1. Dutchess County Historian

Numerous people raised the issue of the lack of a Dutchess County historian. This statutory-required position is seen as the leader of the Duchess County history community. Therefore the absence of such an individual directly contributes to the fractured community which exists at present. The up-coming election for County Executive provides an opportunity to redress this condition. Drew Nicholson,

Village of Pawling Municipal historian is preparing a job description identifying the scope and activities relevant to the position. He is drawing on the Putnam County notices for a new county historian. If you have any ideas you would like to share with him, he can be reached at dan.ddn@comcast.net. One of the participants in the recent programs expressed interest in becoming the County Historian should the new

County Executive seek to fill the position.

2. Dutchess County Archives

See above. The absence contrasts with Westchester County which just reopened its redesigned archive center. This is a major project which will require outside funding. Presumably, the new County Historian would play a leading role in this process.

.3 Dutchess County Heritage Days

In April, the County Legislature designated the ten-day period from October 23 to November 1 each year as “Dutchess County Heritage Days.” This is related to the upcoming 300th anniversary in 2013 of the creation of the county on October 23, 1713. The chairman of the legislature is authorized to appoint an ad hoc county committee to

plan appropriate program activities for the celebration. The committee is to consist of the county historian and a fair representation of the various land patents and town historians. Furthermore, the legislature expressed the hopeful expectation that schools, historians and community groups would actively promote and encourage appreciation for the many aspects of Dutchess County’s past.

Presumably the legislature also is expressing the hopeful expectation that a county historian will be appointed.

There is no obligation to wait until 2013 to celebrate the County’s history. With the new school year fast approaching, now [meaning in a few weeks after vacations] is the time for schools, municipal historians, and historical societies to begin planning events at the local level for the Heritage commemoration beginning this October.

4. Heritage Ramble for Dollars

The recent release of the Ramble schedule for 2011 reveals some of the strengths and weakness of heritage planning in the County. While there are many events in scheduled in the County, they are not done so in a way which maximizes the revenue from them or which enhances a sense of place, a sense of community, a sense of belonging in the

county. Consider, for example, the events scheduled for Beacon:

9/10 9:00 Denning’s Point Kayak Tour

9/10 10:00 Madam Brett Sites Ramble

9/10 1:30 Bannerman Island Cruise and Walking Tour

9/11 1:30 Bannerman Island Cruise and Walking Tour

9/11 12:00 Woody Guthrie Sail

9/17 1:30 Bannerman Island Cruise and Walking Tour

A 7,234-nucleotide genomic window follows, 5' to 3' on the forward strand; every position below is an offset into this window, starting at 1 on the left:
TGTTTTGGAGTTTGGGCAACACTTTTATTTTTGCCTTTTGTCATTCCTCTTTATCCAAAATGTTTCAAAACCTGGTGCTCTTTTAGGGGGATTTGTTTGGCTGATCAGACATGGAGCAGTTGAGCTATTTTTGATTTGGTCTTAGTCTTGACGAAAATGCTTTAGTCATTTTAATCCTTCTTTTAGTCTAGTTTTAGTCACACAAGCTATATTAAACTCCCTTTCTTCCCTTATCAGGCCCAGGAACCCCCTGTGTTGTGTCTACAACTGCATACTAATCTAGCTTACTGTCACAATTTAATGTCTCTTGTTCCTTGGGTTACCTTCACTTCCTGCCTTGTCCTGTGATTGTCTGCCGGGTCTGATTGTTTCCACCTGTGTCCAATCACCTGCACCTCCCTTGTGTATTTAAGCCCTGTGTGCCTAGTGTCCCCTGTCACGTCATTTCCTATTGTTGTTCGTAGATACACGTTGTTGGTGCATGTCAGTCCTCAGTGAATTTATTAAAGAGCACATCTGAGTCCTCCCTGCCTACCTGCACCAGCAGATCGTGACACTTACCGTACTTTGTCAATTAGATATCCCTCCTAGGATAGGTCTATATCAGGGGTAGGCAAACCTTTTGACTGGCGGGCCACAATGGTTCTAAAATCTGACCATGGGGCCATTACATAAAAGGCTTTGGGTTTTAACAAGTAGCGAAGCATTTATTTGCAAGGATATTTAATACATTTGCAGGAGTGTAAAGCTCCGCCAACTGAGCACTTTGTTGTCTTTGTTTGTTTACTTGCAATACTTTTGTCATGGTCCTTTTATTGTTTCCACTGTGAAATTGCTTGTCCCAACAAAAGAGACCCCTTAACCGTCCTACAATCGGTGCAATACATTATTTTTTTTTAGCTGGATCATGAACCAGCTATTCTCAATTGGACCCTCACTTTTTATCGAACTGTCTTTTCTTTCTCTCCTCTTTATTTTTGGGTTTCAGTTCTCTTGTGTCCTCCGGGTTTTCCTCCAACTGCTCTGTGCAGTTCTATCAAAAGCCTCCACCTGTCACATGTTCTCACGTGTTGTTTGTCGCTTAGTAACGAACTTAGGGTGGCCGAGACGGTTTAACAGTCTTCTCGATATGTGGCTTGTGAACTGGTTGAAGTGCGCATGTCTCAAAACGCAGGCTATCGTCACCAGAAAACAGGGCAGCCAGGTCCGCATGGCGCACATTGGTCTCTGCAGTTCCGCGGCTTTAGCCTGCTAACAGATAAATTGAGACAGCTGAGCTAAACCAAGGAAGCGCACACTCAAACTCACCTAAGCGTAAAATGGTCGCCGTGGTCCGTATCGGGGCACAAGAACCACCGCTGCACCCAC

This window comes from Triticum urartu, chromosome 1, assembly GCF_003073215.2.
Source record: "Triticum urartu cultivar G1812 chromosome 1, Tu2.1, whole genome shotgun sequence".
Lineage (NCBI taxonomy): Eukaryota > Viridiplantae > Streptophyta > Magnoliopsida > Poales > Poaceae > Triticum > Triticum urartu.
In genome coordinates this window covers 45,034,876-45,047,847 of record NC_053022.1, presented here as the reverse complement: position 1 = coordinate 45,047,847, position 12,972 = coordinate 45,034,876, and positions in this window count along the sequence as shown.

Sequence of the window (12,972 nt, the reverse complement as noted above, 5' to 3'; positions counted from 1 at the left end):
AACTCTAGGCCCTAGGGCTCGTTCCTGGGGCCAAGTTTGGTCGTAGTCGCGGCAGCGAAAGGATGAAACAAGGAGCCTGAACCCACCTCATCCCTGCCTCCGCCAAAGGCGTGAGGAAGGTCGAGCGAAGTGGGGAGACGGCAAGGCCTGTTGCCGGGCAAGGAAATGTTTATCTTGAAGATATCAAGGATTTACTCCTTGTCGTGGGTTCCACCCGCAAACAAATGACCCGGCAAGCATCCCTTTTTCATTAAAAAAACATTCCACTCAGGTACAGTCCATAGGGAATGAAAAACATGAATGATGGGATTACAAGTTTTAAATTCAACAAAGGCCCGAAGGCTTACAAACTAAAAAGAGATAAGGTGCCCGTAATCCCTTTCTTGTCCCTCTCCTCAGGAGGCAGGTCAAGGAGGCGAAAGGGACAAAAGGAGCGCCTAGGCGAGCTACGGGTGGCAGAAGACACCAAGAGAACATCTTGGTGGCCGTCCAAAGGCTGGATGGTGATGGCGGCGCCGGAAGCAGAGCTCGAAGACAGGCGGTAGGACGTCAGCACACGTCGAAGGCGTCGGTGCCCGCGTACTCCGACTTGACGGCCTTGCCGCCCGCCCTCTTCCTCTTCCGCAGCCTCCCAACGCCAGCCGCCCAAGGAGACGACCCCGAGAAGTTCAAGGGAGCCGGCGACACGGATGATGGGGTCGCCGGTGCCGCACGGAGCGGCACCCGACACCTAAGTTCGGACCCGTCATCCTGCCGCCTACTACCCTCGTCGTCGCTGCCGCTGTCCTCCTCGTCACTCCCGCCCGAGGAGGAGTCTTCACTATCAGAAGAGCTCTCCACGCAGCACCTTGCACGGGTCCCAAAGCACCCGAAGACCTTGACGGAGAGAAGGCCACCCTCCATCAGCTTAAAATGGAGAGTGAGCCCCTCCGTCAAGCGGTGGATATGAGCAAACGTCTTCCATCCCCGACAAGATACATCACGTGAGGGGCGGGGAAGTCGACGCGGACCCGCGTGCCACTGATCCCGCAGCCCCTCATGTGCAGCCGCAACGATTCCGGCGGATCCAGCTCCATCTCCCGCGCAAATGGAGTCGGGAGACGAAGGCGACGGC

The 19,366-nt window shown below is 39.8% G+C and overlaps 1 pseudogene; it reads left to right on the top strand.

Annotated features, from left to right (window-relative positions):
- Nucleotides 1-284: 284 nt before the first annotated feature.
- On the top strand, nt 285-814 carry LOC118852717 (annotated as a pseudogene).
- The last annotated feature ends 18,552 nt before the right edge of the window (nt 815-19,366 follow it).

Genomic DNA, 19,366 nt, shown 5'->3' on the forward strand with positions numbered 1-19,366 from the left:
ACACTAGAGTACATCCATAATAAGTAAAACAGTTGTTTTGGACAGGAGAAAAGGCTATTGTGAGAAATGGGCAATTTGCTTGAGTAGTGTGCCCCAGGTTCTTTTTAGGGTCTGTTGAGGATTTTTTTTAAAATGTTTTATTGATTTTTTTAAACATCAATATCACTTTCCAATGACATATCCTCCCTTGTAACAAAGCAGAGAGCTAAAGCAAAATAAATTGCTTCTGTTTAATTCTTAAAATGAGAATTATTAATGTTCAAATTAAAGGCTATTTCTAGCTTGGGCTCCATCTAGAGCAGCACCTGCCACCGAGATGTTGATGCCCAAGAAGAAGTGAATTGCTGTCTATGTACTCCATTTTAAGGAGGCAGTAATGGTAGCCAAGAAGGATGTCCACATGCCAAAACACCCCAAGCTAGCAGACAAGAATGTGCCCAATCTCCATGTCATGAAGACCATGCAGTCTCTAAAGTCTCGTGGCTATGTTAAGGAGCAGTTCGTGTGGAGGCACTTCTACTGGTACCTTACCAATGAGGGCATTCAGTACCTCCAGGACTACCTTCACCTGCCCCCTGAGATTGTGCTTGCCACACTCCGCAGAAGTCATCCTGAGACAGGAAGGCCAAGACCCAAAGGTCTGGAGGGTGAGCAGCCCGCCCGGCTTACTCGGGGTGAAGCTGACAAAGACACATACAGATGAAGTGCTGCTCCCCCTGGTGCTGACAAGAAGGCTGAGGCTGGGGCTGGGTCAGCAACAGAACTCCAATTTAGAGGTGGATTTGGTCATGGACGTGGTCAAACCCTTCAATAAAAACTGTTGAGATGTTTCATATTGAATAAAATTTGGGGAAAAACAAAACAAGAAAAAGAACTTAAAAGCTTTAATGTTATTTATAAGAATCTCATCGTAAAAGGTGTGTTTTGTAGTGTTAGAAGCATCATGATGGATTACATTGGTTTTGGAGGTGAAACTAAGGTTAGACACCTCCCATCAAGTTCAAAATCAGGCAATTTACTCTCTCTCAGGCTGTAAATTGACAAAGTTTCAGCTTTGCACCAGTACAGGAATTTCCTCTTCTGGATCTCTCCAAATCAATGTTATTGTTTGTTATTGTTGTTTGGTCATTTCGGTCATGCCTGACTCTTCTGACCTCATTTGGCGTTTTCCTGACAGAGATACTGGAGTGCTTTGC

9/18 1:30 Bannerman Island Cruise and Walking Tour

9/24 10:00 Denning?s Point Walk and Talk

9/24 11:00 Kayak and Paddleboard Demo Day

9/24 1:30 Bannerman Island Cruise and Walking Tour

9/25 9:00 Mount Beacon Fire Tower Restoration Project

9/25 9:00 Beacon Incline Railway Hike 3 hours

9/25 1:00 One River Many Streams Folk Festival

9/25 1:30 Bannerman Island Cruise and Walking Tour

with no Beacon Main Street Walking Tour listed.

How exactly can the Dutchess County Tourism Department, [representatives presented at the Dutchess County History Conference and attended two of the brown-bag lunches] go to MetroNorth or bus tour operators or market visiting Beacon with such a haphazard

schedule of events? Some events are simultaneous, some are overlapping, some are days apart because they are created individually at the organization level without overall coordination or planning. What opportunities are being missed for tourist revenue, sales taxes, and promoting community spirit by such a schedule? Similar listings

could be created for other communities in the county as well. The point is not to focus criticism on one municipality here but to use it as a case study for a county-wide issue.

With Heritage Days October 23- November 1 and New York Heritage Weekend May 19-20, 2012, each community to will the opportunity to develop to create a more focused celebration of its heritage.

5. Mid-Hudson Social Studies Council (MHSSC)

This annual conference for social studies teachers takes place on Election Day in Cornwall. I have requested that a session in the conference be devoted to Dutchess County History and that organizations be allowed to exhibit display tables with their school programs. Even if the Board accepts my proposals, the logistical challenge of going back and forth to Cornwall for a day will discourage many teachers in the county from attending, assuming they even know about it in the first place. This raises the issue of what are the best venues for reaching teachers about local and county history including for professional development and college credit.